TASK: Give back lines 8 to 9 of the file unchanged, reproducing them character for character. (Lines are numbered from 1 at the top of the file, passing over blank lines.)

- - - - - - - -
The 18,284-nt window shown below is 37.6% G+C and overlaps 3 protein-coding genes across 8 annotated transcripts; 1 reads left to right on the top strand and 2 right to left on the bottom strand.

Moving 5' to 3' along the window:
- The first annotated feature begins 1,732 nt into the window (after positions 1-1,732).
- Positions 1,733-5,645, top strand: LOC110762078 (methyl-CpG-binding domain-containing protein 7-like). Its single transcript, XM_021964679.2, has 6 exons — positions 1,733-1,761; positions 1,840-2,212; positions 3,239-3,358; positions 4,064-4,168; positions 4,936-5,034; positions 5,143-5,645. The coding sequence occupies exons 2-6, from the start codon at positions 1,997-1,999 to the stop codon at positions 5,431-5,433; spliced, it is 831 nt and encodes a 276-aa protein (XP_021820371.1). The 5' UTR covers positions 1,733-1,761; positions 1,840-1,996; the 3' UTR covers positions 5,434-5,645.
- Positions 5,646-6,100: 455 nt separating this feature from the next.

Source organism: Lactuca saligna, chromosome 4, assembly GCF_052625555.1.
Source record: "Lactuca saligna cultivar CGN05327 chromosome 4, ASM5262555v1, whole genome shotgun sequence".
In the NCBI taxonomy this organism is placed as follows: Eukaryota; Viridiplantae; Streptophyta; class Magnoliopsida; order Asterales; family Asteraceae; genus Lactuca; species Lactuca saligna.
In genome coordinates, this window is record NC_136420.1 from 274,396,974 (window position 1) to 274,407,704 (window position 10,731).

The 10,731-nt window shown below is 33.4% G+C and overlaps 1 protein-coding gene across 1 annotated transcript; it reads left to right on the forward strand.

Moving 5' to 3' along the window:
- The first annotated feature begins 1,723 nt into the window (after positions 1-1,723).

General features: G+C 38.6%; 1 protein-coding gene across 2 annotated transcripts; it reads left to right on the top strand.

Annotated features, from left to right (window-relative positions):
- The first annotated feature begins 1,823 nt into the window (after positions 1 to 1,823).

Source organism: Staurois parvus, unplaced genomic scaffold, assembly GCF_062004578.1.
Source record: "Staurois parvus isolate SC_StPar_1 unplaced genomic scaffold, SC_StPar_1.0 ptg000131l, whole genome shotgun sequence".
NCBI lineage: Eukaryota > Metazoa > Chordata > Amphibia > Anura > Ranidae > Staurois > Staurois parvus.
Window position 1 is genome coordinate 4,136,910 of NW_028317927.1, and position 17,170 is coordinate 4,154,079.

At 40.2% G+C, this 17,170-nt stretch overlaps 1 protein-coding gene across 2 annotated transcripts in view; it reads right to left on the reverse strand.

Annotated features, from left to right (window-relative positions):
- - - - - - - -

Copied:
In the NCBI taxonomy this organism is placed as follows: Eukaryota; Viridiplantae; Streptophyta; class Magnoliopsida; order Asterales; family Asteraceae; genus Lactuca; species Lactuca saligna.
In genome coordinates, this window is record NC_136420.1 from 274,396,974 (window position 1) to 274,407,704 (window position 10,731).